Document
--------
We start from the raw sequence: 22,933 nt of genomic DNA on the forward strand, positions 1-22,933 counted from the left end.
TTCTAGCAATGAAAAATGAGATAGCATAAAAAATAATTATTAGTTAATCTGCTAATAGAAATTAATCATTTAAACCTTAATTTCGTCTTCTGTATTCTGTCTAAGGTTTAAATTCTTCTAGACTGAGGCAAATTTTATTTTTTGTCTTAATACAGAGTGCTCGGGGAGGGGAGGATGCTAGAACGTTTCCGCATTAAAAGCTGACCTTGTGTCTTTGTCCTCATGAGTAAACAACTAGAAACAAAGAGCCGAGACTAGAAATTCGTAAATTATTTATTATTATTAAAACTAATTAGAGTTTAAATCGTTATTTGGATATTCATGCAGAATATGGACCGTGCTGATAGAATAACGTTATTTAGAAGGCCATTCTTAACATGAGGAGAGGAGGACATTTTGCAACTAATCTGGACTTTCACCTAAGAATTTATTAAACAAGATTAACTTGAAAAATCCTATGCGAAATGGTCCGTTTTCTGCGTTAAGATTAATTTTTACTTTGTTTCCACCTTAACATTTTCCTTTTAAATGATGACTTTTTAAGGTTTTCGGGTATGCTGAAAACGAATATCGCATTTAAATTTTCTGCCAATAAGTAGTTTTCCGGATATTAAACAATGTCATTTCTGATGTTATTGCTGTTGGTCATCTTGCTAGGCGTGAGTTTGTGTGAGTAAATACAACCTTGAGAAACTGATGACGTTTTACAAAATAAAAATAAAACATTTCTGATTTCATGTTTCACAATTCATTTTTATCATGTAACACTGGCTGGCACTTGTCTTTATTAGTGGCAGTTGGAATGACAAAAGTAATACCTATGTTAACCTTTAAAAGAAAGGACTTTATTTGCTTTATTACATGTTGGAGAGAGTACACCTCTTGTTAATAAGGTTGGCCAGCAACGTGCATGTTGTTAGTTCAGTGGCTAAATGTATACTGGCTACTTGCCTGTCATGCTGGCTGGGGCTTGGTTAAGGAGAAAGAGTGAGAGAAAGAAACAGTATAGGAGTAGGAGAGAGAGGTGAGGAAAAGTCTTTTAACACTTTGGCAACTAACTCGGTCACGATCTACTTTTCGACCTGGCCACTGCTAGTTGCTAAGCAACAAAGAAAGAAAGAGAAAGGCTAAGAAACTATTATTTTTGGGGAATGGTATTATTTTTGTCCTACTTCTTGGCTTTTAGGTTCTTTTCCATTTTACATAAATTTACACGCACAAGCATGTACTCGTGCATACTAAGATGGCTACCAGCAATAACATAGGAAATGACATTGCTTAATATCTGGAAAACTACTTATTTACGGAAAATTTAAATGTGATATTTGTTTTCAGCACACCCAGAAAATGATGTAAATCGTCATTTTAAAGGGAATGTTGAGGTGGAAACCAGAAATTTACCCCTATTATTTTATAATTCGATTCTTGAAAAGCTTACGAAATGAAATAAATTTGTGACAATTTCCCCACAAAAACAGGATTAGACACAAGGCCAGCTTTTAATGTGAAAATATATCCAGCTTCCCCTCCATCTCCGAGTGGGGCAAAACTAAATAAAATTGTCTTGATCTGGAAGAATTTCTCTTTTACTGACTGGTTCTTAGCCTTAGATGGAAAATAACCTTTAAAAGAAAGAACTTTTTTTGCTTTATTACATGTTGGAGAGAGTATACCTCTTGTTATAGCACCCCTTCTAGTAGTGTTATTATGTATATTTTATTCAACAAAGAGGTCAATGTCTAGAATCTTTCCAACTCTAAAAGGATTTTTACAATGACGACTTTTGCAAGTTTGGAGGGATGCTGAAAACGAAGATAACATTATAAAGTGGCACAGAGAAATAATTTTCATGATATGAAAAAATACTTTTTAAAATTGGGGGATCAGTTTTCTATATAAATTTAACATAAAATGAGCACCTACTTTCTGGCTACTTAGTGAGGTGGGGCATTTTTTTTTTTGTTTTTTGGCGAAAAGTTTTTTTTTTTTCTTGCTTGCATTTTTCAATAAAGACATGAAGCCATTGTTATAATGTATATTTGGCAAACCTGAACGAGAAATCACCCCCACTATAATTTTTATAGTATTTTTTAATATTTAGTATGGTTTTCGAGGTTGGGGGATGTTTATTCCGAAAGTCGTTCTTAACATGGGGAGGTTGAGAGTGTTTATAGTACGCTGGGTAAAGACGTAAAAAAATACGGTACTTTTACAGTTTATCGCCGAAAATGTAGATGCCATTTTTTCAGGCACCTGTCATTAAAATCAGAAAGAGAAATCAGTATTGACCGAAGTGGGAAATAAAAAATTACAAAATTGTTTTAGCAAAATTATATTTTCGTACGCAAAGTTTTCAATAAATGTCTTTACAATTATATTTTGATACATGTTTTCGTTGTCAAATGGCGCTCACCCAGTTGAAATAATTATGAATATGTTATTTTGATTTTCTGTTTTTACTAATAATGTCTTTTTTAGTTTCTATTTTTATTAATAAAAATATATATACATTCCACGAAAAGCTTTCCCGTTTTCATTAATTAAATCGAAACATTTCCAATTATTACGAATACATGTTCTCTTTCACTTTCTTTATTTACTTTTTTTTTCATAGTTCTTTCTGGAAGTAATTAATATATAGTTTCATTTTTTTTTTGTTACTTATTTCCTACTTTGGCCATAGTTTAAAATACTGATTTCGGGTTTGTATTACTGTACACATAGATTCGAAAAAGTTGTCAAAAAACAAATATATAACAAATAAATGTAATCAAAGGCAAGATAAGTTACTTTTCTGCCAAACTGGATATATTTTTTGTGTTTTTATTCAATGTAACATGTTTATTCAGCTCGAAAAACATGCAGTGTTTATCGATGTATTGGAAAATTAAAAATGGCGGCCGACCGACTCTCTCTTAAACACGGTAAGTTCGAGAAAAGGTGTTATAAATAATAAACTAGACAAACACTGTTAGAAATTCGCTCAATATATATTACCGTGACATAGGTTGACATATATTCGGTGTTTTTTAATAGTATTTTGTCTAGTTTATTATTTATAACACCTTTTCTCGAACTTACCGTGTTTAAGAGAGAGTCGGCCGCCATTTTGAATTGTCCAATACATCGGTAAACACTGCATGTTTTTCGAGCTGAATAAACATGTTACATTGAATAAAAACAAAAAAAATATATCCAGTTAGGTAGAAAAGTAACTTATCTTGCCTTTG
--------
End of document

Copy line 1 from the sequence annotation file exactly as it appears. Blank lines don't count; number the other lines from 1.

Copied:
We start from the raw sequence: 22,933 nt of genomic DNA on the forward strand, positions 1-22,933 counted from the left end.